I’ll start by saying that this whole conversation could just be one long line of exclamation points as far as I’m concerned, because that’s how passionately I feel about our topic of conversation: romance novels in general, and Red, White & Royal Blue by Casey McQuiston and The Kiss Quotient by Helen Hoang in particular. But since that won’t get us very far, I’ll actually begin with the fact that I love romance novels. My whole childhood basically consisted of flipping through slightly-age-inappropriate books to get to the smutty and/or romantic parts. Of course, my relationship with the genre—and especially with certain tropes (namely heterocentric ones)—has changed over the years. For a long time, especially as I was coming to understand more about my own sexuality and navigating real-life romantic and sexual dynamics for the first time, romance novels stopped being satisfying for me. Reading them was fun, but it wasn’t full of that giddy, half-in-love-yourself feeling that used to be there. I wasn’t connecting with the same dynamics and tropes that used to feel so all-consuming to me. That is, until I read RWRB this past month. I read it three times, and basically forced you to read it too, Teal, because my love for this book (and for you—you’re welcome for introducing you to this brilliance!) knows no bounds. I’m so curious about whether you had the same reaction—did reading this book feel different to you too? And, if so, why are we feeling this way?

Teal Christensen
“Rock On!”

Panel Recap: A Geek Girl’s Right to Erotica

I have been more than a little bit obsessed with romance novels, erotica, and romantic fanfiction for most of my life. It started with sneakily checking out books from the library and skim-reading to get to the “good parts,” then moved on to scouring Archive of Our Own, Fanfiction.net, and other glorious sites for all of my slash fic needs, no matter how niche (Draco Malfoy and Blaise Zabini, anyone?), and now, at long last, I can finally say that I am a proud sex nerd and devourer of all things romance and sexuality.

Given this extensive history, I think it’s safe to say that I couldn’t have been more excited to sit in on this year’s GeekGirlCon panel A Geek Girl’s Right to Erotica. This panel was the first live episode of the certifiably awesome Podice Rippers podcast, hosted by Natalie Warner and Lainey Seaton. When not podcasting “at length and girth” about romance novels, Natalie and Lainey are a cyber-security technical writer and an account manager, respectively. Together, they host a podcast that is an incredibly funny and thoroughly geeky exploration of all things romance, smut, and erotica.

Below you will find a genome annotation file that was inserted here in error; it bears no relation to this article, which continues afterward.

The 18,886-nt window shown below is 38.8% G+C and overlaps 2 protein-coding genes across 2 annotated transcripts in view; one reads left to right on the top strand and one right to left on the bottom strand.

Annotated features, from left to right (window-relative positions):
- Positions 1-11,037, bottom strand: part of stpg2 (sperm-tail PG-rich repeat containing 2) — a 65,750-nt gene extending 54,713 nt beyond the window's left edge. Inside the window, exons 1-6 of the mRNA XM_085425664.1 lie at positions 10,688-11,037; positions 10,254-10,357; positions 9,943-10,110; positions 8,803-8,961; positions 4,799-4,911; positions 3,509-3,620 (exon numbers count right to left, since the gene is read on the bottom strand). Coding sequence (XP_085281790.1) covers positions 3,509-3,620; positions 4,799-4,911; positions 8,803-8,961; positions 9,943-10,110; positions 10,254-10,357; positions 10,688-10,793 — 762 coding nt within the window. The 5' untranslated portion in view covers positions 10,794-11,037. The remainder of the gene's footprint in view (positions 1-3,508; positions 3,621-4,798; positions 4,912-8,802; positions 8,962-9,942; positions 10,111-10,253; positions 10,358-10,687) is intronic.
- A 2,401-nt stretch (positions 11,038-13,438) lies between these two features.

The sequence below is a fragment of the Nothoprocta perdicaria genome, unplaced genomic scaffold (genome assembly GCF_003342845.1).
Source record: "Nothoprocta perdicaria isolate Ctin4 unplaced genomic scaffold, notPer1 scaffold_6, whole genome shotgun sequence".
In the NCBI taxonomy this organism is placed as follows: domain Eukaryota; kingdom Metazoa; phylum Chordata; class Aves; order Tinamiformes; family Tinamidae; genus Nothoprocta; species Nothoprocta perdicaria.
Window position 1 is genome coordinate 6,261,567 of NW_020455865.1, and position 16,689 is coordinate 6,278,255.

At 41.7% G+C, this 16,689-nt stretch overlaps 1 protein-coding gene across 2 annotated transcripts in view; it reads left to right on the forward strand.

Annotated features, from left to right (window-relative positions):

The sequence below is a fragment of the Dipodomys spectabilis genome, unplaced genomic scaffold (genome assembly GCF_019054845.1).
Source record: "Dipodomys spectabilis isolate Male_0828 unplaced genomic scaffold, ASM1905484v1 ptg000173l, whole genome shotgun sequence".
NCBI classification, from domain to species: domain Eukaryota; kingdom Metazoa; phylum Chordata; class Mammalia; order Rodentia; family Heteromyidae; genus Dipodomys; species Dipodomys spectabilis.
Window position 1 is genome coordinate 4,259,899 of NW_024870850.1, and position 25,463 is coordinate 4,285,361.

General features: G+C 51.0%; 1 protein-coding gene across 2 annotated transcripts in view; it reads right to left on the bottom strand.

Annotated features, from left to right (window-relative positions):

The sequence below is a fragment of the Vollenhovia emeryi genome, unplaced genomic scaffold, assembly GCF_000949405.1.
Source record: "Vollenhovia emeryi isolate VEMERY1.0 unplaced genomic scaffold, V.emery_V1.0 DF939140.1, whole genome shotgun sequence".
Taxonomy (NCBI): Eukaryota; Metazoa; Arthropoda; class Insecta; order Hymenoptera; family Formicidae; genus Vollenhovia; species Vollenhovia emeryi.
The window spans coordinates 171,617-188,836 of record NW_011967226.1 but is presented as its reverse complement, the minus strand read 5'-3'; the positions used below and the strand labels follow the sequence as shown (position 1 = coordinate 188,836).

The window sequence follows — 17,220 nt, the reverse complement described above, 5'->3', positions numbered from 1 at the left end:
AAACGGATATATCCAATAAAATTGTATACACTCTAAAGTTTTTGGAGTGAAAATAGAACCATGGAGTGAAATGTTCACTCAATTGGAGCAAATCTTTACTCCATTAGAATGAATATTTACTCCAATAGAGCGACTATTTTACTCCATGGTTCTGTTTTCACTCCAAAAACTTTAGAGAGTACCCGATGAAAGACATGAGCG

Image Description: podcast hosts and panelists Natalie Warner and Lainey Seaton sitting at their panel table at GeekGirlCon ’17. Source: Twitter

Hanna Hupp
“Rock On!”

Strong Female Character: Jane the Virgin Needs Her Mom (And So Do You)

Source: TV Guide

Source: TV Guide

I have a pretty established preference for the serious when it comes to T.V. drama. (TGIT, anyone?) However, one night, about a year ago, in a room-cleaning daze, I happened upon the silliest, most light-hearted, and most romance-novel romantic series I know of: Jane the Virgin. It’s the opposite of everything I’ve come to expect from a binge-worthy dramatic T.V. series and yet, I love it.

Jane the Virgin is about a woman, Jane, who, in the midst of finishing school, getting engaged, and suddenly reuniting with her long-lost superstar father, is accidentally artificially inseminated. The premise is loosely based on a Venezuelan telenovela, Juana la Virgen, and is a jarring but captivating juxtaposition of telenovela tropes and real characters and problems. The drama is decadent, the writing is masterful, and the characters are hilarious, but that’s not the reason I will recommend the show to anyone and everyone. That’s not what has caused me to write not one but two academic papers analyzing the story’s development. I love Jane the Virgin because I love Jane.

Teal Christensen
“Rock On!”